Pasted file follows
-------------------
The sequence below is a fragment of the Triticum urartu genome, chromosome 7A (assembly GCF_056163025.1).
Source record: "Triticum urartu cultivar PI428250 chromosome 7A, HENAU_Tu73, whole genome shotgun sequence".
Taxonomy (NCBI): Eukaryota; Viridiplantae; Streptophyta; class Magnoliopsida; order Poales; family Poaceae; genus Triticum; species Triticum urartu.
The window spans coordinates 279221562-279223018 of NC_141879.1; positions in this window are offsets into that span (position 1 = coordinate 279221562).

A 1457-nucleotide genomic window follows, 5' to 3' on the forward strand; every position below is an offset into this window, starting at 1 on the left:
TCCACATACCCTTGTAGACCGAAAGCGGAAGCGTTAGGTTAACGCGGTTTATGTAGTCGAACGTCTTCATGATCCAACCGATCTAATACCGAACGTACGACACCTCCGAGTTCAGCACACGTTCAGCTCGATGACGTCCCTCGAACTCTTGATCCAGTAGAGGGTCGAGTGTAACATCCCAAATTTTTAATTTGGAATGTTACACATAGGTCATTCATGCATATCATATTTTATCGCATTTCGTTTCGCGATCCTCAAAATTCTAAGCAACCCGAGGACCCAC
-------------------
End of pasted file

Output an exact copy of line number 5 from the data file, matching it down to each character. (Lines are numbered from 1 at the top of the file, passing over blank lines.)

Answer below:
A 1457-nucleotide genomic window follows, 5' to 3' on the forward strand; every position below is an offset into this window, starting at 1 on the left: